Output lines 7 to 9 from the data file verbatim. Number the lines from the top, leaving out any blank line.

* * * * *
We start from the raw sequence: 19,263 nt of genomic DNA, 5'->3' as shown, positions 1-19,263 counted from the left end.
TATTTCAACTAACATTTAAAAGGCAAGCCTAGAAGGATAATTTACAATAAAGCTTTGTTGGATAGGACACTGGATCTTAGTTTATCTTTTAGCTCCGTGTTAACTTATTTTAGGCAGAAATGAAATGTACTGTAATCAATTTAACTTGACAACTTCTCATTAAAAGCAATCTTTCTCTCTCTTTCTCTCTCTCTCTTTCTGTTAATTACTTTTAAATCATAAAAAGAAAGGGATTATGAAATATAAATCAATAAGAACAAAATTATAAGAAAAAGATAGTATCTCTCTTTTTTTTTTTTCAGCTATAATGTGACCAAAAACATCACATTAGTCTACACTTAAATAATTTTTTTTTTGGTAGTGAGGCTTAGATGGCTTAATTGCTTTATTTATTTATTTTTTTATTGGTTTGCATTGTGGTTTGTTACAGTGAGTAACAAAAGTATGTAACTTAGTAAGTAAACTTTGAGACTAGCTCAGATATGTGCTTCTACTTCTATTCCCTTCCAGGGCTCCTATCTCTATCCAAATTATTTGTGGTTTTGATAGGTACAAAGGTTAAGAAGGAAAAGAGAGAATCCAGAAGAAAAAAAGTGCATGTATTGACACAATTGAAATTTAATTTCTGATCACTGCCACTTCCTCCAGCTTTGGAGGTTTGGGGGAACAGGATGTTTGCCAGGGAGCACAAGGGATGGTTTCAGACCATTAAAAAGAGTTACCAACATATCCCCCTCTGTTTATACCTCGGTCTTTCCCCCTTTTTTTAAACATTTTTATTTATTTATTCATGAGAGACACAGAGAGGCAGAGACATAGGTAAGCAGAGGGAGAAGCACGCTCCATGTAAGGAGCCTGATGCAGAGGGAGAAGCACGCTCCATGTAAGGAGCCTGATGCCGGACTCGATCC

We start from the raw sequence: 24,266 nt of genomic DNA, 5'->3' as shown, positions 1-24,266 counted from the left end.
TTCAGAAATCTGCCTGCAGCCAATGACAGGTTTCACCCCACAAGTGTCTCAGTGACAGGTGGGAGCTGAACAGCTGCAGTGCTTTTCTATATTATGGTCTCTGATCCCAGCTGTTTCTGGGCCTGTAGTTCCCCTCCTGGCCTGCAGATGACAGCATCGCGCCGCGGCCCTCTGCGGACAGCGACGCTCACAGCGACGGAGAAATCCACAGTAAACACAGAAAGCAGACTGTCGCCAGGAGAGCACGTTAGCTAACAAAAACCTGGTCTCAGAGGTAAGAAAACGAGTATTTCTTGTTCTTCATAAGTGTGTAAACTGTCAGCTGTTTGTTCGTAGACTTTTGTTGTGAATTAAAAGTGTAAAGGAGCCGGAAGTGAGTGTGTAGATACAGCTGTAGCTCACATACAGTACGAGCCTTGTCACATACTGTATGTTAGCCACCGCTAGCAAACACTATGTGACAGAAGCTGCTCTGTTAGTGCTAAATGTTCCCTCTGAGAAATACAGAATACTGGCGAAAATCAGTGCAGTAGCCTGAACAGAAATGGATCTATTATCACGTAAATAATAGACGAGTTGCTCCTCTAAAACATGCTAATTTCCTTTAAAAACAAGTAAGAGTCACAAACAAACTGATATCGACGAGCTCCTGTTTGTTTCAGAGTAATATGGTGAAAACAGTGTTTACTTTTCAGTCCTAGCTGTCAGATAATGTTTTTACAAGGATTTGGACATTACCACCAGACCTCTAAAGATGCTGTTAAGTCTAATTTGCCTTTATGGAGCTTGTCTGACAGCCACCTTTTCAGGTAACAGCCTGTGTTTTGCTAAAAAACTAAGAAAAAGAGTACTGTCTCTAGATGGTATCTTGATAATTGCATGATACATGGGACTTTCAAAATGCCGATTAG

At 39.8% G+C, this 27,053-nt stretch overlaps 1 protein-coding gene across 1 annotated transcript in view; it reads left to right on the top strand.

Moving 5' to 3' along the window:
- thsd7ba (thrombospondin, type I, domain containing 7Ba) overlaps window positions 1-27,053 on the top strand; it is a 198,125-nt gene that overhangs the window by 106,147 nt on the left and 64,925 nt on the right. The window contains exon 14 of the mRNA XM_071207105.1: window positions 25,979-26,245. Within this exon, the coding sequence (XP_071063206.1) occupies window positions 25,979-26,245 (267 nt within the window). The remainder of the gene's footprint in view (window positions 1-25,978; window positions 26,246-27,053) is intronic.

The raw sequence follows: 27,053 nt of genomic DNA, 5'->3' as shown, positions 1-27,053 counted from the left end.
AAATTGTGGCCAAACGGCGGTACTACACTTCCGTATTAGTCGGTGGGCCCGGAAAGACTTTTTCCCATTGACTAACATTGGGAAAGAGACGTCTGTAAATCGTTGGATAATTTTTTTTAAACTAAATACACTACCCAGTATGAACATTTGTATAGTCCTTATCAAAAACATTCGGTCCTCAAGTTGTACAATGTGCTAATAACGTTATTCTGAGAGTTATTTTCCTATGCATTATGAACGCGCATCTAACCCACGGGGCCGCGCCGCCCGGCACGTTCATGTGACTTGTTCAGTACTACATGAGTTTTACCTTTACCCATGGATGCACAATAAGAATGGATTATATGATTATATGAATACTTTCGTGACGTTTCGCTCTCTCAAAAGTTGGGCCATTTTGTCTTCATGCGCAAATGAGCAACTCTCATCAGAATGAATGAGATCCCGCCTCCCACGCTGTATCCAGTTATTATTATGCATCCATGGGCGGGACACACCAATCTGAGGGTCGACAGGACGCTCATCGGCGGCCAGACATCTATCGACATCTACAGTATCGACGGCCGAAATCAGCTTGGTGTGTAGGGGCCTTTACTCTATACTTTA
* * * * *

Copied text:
- thsd7ba (thrombospondin, type I, domain containing 7Ba) overlaps window positions 1-27,053 on the top strand; it is a 198,125-nt gene that overhangs the window by 106,147 nt on the left and 64,925 nt on the right. The window contains exon 14 of the mRNA XM_071207105.1: window positions 25,979-26,245. Within this exon, the coding sequence (XP_071063206.1) occupies window positions 25,979-26,245 (267 nt within the window). The remainder of the gene's footprint in view (window positions 1-25,978; window positions 26,246-27,053) is intronic.

The raw sequence follows: 27,053 nt of genomic DNA, 5'->3' as shown, positions 1-27,053 counted from the left end.
AAATTGTGGCCAAACGGCGGTACTACACTTCCGTATTAGTCGGTGGGCCCGGAAAGACTTTTTCCCATTGACTAACATTGGGAAAGAGACGTCTGTAAATCGTTGGATAATTTTTTTTAAACTAAATACACTACCCAGTATGAACATTTGTATAGTCCTTATCAAAAACATTCGGTCCTCAAGTTGTACAATGTGCTAATAACGTTATTCTGAGAGTTATTTTCCTATGCATTATGAACGCGCATCTAACCCACGGGGCCGCGCCGCCCGGCACGTTCATGTGACTTGTTCAGTACTACATGAGTTTTACCTTTACCCATGGATGCACAATAAGAATGGATTATATGATTATATGAATACTTTCGTGACGTTTCGCTCTCTCAAAAGTTGGGCCATTTTGTCTTCATGCGCAAATGAGCAACTCTCATCAGAATGAATGAGATCCCGCCTCCCACGCTGTATCCAGTTATTATTATGCATCCATGGGCGGGACACACCAATCTGAGGGTCGACAGGACGCTCATCGGCGGCCAGACATCTATCGACATCTACAGTATCGACGGCCGAAATCAGCTTGGTGTGTAGGGGCCTTTACTCTATACTTTA